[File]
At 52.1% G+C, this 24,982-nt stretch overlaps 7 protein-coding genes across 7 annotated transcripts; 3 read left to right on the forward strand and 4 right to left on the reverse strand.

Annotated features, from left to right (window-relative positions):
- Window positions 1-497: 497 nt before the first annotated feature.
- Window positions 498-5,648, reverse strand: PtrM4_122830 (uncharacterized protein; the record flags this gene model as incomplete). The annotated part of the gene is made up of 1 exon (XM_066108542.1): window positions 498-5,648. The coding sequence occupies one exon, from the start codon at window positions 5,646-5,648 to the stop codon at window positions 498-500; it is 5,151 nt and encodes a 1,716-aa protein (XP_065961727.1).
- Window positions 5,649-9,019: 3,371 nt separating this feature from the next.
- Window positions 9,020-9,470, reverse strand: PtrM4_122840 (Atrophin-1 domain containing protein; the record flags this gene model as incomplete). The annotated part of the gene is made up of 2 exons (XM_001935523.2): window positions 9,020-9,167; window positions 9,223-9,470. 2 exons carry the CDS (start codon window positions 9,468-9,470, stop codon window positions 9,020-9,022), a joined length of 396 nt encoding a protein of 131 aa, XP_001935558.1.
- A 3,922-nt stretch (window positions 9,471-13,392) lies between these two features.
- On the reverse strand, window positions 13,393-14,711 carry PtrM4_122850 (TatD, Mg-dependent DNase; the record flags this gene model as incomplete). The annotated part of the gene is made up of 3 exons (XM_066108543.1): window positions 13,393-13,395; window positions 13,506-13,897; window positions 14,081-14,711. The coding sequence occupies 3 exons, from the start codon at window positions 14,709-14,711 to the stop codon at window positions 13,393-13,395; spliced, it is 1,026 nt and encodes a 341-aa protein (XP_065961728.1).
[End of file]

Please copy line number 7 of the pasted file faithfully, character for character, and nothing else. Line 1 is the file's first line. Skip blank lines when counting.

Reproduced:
- A 3,922-nt stretch (window positions 9,471-13,392) lies between these two features.